We were bound, however, for lunch at Margan Wines. Quite a few people on Twitter recommended the place as a fantastic “special” eatery. We didn’t hold back and ate, um, six dishes between us. The swordfish carpaccio marinated in preserved lemon on top of a broccoli risotto was a taste bomb.
Ditto the wagyu shin with cauliflower puree…and the duck lard potatoes…and the braised fennel…
I loved that they write up all the veggies on the blackboard that come from their garden. Each day they choose a few to “highlight” as side dishes. Boy were we happy fennel was up the day we visited!!!
The veggie garden is just outside the restaurant. Most of the menu is based around what they pull out of the ground that morning. And as a wonderful aside, the whole vineyard is the first Certified Organic vineyard (including the restaurant) in the area.
If we had more time: I’d consider eating lunch or having a coffee at Broke. It had a great Sunday drive feel to it. Lots of character and full of colourful characters and some cheaper food options if your budget ain’t up to anything fancy.
Next stop: We then took the inland route up to Gloucester, around the base of Barrington Tops and on to Wingham.
If we had more time: I’d definitely try to spend some time at Barrington Tops. There are some great accommodation options and bushwalks.
There are some very well received cheese places and wineries to check out along the way. We liked this little place – Bare, just outside of Broke – on the side of the road where the lovely lady inside makes her own organic soaps out back, as well olives and pickles.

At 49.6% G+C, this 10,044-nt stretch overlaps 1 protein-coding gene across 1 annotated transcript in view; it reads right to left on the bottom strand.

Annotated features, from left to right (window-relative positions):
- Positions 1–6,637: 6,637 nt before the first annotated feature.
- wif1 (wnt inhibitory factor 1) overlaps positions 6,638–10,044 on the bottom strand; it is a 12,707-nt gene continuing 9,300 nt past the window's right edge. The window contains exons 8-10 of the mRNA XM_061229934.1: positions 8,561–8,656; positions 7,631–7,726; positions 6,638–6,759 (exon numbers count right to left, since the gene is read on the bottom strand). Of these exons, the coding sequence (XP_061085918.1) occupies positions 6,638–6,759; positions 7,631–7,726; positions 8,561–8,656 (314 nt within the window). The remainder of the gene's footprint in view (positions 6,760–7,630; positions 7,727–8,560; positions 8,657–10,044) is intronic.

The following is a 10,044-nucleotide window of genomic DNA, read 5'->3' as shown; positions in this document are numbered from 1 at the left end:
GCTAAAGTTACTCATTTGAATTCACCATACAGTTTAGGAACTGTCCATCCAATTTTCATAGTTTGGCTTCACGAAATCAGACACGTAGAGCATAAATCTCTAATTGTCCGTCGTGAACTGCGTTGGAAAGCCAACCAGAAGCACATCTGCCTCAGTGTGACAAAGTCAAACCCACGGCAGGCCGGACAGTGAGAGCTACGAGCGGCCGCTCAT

And what did I say about random characters? I met this one at the Broke servo. He just became a friend.
Funnily, he turned up at Bare, too. And continued to be a gnarly, funny old guy, offering to share a beer with us. He and Bare’s owner were sitting down to share one and watch the sun set. We headed off into it however. Magical.
We decided to take the inland route because we just had this gut feel it was going to be beautiful and more adventurous. We were rewarded. There was a calm stillness to the landscape and it was hard to fathom where in the world we were. We rolled in and out of small, one-street towns and stalled briefly to check out the action in the pub. End of the day weariness is such a wonderful thing to observe. Seeing parts of the country you’ve never heard of, and seeing Australians living different lives to your own, is equally so.
Next stop: Wingham. Wingham is an old farming town that’s been prosperous over time. You can tell. The buildings and streets are grand. It’s now just on the cusp of becoming a popular tourist stop…I can see why. It’s just off the highway (about 15 minutes) and is a perfect place to break a trip for the night. They also have a lot going on – a Beef Week festival, a Scottish festival and bush regeneration projects.
We stayed in a converted bank – The Bank Guest House. Bev who runs the joint is exactly the kind of woman you want to have open the door to you when you arrive a little late in the evening, cold and car-numb. She had the fire going and set up a little plate of local meats, cheeses and veggies, with a bottle of local Red Tail wine.
Wingham ain’t a big town. Two streets and you’re done. But Donna Carrier is a local who is committed to making the town worth a visit, especially if you’re a foodie. Bent On Food is on one of the streets. Trust me. You’ll find it. Next door is her homewares place, Bent on Life, and she also has a cooking and cheesemaking school around the corner. Check out the calender. Could make a good little weekend activity. When we visited she was gearing up for her Men Only Curry Cooking Night.